In no time we reached the shore of Llyn y Fan Fawr. It was calm and the sun reflecting off it was dazzling. There was a lot of heat from the sun and the reflection too, so we stopped for a few minutes for me to catch my breath and for Rufus to catch some stones. Then it was off around the top of the lake and onto the path the climbs steeply to Bwlch Giedd. The path was shaded from the sun, and there was a thick frost on the stones making them treacherous. Even Rufus, with four paw drive, slipped on a couple. I kept an eye on him as we climbed higher but he quickly got the hang of it and, as usual, was waiting patiently for me as I huffed and puffed my way to the top.

I’ve said it before but the ridge to Fan Brecheiniog is one of my favourite places to walk. There’s a combination of solitude, space and achievement there that I rarely feel elsewhere. As we walked along the ridge this morning, I felt it again and it was magnified by the beautiful weather. I met several people on the mountain and we all mentioned how fantastic the conditions were at some point. Rufus and I went on to Tro’r Fan Foel, the ancient and eroded burial cairn on the tip of the mountain that overlooks land that was once inhabited long ago. Then it was time to turn back.

The journey down was uneventful. A thin mist was forming on Fan Brecheiniog, just as it had done on Pen y Fan. Moisture in the wind blowing up the side of the mountain was condensing at the top and blowing across the gently sloping west side. It didn’t affect the walk and wasn’t wetting, but it did spoil the views to the west. By the time we got down to the lake again (avoiding ignominious slips on the frosty path), the top of the mountain was covered in cloud in an otherwise clear sky.

We had to cross several streams swollen by recent rain on the way back, and at each one, stones had to be thrown (or barking occurred). Nevertheless, we managed to get back to the car just over 4 hours and 11km after we started. An enjoyable day.

Snore

“Rufus, Rufus, we’re home.”

Dramatic sigh

“We have to get out of the car now.”

“Huff”

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PB4Y 38753

Last year, Rufus and I visited the site of a crashed Lancaster on Garn Las. Today, Remembrance Sunday, we decided to visit another site we had discovered on our travels. On 24 August 1944, a US Navy Liberator bomber was on night exercise when it hit the top of Moel Feity. All the crew were killed. The crew were Lts Byrnes and Hobson Jr, Ens Manelski, ARM Shipe and AMMs Holt Jr and Keister. If any of their relatives are reading this, you should know that there are a number of poppies laid here during the year; people continue to remember. The weather may sometimes scatter them but the sacrifice these men made is not forgotten.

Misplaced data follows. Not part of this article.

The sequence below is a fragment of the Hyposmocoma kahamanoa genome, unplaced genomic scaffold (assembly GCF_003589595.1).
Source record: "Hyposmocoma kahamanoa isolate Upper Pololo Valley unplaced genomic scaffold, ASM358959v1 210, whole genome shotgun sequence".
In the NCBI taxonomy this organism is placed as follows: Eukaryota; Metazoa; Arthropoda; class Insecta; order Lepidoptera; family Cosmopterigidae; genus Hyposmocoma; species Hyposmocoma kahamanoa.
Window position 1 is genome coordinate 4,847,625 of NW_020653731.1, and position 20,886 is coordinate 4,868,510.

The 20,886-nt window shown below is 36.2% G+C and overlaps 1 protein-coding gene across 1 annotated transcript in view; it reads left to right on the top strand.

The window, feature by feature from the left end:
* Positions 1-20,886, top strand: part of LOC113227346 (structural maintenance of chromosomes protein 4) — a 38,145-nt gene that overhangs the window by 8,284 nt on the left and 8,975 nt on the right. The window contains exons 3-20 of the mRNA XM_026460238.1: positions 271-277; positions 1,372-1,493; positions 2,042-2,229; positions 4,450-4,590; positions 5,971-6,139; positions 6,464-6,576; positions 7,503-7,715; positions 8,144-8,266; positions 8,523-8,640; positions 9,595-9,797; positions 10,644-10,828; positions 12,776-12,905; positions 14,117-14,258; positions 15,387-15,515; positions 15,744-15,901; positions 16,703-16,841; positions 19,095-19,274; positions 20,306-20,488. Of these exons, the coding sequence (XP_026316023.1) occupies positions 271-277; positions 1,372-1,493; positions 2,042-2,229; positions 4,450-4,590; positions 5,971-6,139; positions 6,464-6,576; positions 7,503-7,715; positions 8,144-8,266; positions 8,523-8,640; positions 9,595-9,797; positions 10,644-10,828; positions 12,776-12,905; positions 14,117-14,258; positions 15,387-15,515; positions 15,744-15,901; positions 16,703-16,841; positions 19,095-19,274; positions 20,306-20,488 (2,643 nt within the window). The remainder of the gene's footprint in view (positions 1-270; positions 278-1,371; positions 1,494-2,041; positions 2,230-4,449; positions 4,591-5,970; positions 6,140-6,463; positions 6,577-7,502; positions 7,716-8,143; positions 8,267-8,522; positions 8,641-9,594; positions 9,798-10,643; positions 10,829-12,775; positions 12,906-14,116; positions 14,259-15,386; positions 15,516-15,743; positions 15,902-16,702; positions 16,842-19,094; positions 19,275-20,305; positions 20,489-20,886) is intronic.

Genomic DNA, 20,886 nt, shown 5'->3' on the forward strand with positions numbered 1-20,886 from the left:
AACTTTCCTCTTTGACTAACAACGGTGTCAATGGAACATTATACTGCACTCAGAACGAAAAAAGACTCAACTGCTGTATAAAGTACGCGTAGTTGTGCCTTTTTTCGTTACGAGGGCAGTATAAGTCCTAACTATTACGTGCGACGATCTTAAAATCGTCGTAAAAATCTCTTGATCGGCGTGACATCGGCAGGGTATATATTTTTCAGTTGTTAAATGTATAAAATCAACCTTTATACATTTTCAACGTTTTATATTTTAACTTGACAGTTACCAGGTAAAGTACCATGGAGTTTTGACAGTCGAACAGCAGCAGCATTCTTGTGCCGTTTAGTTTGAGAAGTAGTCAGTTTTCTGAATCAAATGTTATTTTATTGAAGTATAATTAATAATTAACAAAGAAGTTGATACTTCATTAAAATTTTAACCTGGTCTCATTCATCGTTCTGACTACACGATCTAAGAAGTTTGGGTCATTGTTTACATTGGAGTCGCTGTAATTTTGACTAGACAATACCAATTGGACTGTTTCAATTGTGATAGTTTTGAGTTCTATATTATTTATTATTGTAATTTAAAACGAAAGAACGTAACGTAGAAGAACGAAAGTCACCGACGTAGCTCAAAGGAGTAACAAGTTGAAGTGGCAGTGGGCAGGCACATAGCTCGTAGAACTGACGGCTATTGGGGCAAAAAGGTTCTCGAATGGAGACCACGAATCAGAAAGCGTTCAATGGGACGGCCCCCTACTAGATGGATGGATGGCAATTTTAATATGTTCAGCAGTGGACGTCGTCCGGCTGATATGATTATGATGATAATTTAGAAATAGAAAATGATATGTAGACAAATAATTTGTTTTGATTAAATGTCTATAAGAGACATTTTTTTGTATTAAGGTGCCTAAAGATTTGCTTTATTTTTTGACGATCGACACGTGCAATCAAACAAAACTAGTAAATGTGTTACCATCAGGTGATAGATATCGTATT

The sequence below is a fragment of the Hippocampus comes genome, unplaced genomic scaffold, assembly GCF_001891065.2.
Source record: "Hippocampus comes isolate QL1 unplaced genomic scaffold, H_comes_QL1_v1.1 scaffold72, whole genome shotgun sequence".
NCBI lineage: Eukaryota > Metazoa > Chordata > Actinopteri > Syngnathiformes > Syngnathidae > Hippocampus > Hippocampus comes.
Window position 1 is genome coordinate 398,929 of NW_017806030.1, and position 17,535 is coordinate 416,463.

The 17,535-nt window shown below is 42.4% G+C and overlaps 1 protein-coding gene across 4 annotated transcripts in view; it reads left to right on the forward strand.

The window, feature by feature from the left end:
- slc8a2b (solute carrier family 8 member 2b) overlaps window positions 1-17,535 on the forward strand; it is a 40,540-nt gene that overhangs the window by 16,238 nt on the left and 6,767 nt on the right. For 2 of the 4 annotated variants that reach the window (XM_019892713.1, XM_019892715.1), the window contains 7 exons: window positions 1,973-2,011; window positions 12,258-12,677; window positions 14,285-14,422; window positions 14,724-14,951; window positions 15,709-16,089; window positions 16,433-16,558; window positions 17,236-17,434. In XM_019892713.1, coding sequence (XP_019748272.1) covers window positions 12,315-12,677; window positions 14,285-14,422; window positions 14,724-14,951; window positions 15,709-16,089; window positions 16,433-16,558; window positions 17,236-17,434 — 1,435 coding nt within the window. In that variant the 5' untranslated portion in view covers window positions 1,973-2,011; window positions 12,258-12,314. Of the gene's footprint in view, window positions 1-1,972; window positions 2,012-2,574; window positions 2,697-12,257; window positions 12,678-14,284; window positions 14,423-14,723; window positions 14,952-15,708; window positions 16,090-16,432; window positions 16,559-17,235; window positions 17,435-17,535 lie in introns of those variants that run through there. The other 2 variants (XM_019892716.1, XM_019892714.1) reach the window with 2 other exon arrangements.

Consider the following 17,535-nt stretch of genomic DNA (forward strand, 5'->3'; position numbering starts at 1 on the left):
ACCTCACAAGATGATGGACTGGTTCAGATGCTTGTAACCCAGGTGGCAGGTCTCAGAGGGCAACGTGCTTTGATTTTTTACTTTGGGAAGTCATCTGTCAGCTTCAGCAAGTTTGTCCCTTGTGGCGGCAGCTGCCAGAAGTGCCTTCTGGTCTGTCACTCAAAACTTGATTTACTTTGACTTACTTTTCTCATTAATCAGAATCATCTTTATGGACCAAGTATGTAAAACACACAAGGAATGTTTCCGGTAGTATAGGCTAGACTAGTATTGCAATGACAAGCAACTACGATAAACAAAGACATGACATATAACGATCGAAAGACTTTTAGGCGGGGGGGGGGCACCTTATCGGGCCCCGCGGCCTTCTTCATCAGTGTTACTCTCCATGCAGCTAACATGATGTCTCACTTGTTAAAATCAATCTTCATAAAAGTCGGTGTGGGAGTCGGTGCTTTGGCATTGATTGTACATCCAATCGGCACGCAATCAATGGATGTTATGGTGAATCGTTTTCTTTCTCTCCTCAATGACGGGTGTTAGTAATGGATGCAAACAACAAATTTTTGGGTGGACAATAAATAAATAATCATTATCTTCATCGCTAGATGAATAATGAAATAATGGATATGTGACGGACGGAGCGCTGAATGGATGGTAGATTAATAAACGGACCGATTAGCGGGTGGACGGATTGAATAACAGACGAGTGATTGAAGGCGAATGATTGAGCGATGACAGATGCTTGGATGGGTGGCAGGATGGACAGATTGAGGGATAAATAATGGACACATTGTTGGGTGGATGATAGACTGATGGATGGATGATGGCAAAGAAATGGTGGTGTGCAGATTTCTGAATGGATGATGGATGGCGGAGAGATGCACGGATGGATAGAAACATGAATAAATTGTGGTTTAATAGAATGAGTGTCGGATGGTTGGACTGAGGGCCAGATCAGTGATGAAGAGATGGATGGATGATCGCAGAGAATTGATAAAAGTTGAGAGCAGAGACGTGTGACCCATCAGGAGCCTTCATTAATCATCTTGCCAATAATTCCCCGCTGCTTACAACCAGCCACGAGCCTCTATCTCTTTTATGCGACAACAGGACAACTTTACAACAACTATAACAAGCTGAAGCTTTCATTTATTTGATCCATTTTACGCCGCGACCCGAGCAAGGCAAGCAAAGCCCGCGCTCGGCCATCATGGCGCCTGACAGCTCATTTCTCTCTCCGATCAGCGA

The site is remote. It’s not visible from the road or from any of the sheep tracks that skirt the top of the hill. The first time I went looking for the site was in heavy rain, and both Rufus and I got drenched without coming anywhere near it. The first time we found it, it was almost by accident. This time I had an idea where to look but I started to doubt my own direction sense. However, just as I was about to turn back to try and find it on the next hillock, the white stone appeared on the horizon.

It’s a beautiful setting on a fine morning, as it was this morning. It’s a poignant place, too because you can see how close the plane was to missing the top of the hill. I replaced the wreath on the little cairn, placed my own poppy, on a wooden cross, and stood for a few minutes. Rufus, as usual, was well behaved and didn’t complain as he usually does when I stop walking for any length of time.

Then it was on to the lake. The weather was wonderful this morning and although there was a cold wind now and again, the sun was strong and warm. Underfoot was a different matter, however, as all the recent rain had clearly collected on the route I was taking. Many times my boots disappeared completely under water and only the recent waterproofing I applied kept my feet dry. I tried to push the pace up the hillside towards the lake to try out my knee. Before long, Rufus, who had run ahead as usual, appeared on the crest of the hill to see where I was. He alternated between looking off into the distance and looking at me. That usually means he’s seen something he wants to go to but he knows I’ll probably tell him no. As I crested the hill, I saw that he was staring longingly at the lake. He’s learnt some hand signals while we’ve been walking, and when I waved him on, he shot off to the water’s edge.

We sat in the  heat of the sun at the lake shore and snacked. Rufus cooled his paws, I took photos and marveled at the weather. We set off around the edge of the lake and on towards the path up to Fan Brecheiniog. At 11am, I stood for a few minutes as part of the 2 minute silence. Rufus, unsure what was going on, reminded me that it was time to go and at 11.02, we went. It took us 21 minutes to climb from the lake to the ridge of Fan Brecheiniog. It always looks harder than it is and I’ve learnt to ignore my first impressions and just estimate the time it will take. It helps tackle the steep parts.

On top, we bumped into several walkers and dogs taking advantage of the lovely weather.  We made our way along the ridge with magnificent views in all directions. This is one of my favourite places in the Brecon Beacons. In the distance, the trophy summits of Pen y Fan and Corn Du stuck out on the horizon and I still get a buzz getting to the top of Pen y Fan. But for me, the empty, isolated ridge of Fan Brecheiniog is so much better .